AUGUSTA, Georgia - Fred Couples, trying to become the oldest champion in major golf history at age 52, fired a five-under par 67 yesterday to share the lead after the second round of the 76th Masters.
But World No.2 Rory McIlroy and two stars without a major title, Sergio Garcia and Lee Westwood, were among those only one stroke off the pace as 18 players stood within three shots of the leaders at Augusta National Golf Club.
Couples, who won his only major title 20 years ago at the Masters, stood atop the leaderboard alongside fellow American Jason Dufner, last year's PGA Championship runner-up, at five-under par 139 for 36 holes.
"It was a very, very magical day," Couples said. "I'm going to be right there with everybody on the weekend."
Reigning US Open champion McIlroy of Northern Ireland, World No.3 Westwood of England, 2010 British Open winner Louis Oosthuizen of South Africa, Spain's Garcia and American Bubba Watson shared third on 140.
"I can't pay much attention to them. I've got to worry about my own game," Couples said.
"If I come out here and play my game the best I can, I'll have a shot."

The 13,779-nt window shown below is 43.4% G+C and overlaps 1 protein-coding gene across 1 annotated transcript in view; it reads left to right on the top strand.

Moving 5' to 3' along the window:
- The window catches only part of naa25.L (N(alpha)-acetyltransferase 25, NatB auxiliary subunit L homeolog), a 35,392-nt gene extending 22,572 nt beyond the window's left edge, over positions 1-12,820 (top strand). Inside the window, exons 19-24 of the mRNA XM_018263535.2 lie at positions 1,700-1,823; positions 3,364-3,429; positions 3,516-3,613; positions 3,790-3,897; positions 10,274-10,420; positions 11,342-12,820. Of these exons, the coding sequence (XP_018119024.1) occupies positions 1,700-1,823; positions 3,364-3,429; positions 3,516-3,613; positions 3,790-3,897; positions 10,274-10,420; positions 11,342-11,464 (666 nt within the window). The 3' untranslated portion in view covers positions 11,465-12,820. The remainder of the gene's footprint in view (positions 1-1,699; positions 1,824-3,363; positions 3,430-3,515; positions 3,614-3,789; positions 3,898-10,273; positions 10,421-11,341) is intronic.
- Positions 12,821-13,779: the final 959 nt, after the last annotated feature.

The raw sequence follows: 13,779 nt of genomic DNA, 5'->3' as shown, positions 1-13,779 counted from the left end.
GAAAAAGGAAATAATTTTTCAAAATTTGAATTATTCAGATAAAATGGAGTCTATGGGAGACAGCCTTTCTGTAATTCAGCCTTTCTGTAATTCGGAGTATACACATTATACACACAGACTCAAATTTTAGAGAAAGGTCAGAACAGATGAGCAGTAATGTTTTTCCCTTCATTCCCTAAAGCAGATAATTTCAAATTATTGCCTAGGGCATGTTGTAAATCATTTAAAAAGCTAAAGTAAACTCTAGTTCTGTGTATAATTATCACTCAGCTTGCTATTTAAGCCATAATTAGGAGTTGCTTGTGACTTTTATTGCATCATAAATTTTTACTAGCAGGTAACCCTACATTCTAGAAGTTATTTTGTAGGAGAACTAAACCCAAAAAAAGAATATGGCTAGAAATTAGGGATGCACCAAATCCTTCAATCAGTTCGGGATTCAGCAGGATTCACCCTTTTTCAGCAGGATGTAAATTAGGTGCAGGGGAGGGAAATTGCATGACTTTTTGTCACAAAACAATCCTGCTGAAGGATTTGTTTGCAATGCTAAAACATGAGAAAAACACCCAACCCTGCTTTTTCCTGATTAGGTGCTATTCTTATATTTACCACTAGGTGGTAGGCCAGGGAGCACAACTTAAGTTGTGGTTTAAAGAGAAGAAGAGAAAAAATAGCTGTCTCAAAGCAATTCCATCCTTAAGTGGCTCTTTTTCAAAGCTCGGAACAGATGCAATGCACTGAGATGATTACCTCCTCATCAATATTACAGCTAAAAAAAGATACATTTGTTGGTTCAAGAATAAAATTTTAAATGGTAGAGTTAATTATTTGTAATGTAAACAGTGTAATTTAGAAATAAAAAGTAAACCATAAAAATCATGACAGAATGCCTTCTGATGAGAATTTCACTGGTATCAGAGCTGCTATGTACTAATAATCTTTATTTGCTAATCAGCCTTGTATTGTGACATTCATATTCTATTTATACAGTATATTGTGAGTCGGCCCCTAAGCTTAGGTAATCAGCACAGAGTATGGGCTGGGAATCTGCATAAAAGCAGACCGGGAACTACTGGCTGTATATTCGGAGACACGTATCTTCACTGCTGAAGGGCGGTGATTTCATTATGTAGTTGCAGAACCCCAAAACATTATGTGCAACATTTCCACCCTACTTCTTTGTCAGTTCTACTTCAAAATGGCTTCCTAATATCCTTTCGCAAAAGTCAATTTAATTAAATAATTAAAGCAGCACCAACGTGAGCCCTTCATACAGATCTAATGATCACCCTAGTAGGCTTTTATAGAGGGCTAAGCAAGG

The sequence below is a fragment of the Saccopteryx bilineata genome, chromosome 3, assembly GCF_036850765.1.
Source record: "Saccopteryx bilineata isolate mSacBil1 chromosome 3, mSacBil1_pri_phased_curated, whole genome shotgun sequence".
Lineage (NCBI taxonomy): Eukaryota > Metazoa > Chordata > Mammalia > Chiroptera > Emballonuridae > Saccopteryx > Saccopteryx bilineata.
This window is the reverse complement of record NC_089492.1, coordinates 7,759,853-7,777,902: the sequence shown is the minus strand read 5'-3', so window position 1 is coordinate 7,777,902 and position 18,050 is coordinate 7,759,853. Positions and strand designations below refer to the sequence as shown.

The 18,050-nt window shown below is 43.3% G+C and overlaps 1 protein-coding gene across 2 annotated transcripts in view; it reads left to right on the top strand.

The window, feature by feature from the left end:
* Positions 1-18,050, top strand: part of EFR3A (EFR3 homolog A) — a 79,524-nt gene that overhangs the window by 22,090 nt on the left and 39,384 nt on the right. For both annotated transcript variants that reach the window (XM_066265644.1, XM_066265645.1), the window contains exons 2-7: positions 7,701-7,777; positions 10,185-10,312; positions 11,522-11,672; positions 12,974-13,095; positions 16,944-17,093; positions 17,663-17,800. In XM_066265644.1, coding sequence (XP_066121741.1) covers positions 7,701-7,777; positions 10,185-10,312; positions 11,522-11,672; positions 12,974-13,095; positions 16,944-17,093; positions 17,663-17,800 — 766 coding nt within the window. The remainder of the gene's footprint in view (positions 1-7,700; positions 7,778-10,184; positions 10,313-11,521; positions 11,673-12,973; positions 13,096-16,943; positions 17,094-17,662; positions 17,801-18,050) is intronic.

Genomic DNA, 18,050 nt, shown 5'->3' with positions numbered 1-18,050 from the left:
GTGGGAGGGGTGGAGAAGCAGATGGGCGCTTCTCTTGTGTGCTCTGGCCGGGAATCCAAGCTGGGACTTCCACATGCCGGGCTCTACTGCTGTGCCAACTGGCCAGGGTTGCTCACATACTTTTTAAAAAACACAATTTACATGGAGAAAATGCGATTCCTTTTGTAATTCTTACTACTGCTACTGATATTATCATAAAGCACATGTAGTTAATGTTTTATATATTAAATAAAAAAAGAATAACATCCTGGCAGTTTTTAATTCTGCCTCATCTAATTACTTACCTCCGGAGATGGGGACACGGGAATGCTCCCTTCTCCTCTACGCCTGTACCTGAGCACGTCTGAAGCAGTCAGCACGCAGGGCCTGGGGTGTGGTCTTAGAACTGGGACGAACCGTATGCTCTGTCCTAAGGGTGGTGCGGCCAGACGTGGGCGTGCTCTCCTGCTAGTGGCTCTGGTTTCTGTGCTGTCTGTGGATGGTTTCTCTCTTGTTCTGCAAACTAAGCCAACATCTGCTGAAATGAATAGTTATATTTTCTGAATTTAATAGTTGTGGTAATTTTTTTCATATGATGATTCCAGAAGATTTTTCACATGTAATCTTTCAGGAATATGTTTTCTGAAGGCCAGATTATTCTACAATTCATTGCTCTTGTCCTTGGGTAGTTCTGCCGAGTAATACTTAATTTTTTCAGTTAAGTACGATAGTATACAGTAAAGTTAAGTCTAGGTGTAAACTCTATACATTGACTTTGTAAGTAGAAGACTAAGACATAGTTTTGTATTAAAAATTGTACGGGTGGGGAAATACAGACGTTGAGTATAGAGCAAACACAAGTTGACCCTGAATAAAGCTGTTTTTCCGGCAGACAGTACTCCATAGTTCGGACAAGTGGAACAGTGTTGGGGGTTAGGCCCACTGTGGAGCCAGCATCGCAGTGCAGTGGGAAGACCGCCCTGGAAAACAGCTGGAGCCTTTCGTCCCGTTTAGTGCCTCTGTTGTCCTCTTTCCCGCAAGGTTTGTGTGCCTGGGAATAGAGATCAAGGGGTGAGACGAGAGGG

The oldest champion in major golf history was Julius Boros, who was 48 when he won the 1968 PGA Championship. The oldest winner in Masters history was Jack Nicklaus, who won his 18th and final major crown at age 46 at the 1986 Masters.
Couples, who won two weeks ago on the 50-and-over Champions Tour, is the oldest player to lead the Masters after 36 holes, three years older than Lee Trevino when he set the old mark in 1989.
"It's a little bizarre," Couples said of his name atop the leaderboard.
Couples, playing in his 28th Masters, led after the first round in 2010 and settled for sixth.
Couples made bogeys at the first and third, birdied the par-3 fourth only to bogey the par-3 sixth, closed the front nine with three birdies in a row and closed the day with birdies at the par-5 15th, par-3 16th and par-4 18th.
"I feel like I'm very competitive," Couples said. "This is my favorite place in the world to play. I know every inch of the course. If you have that, you're going to save shots."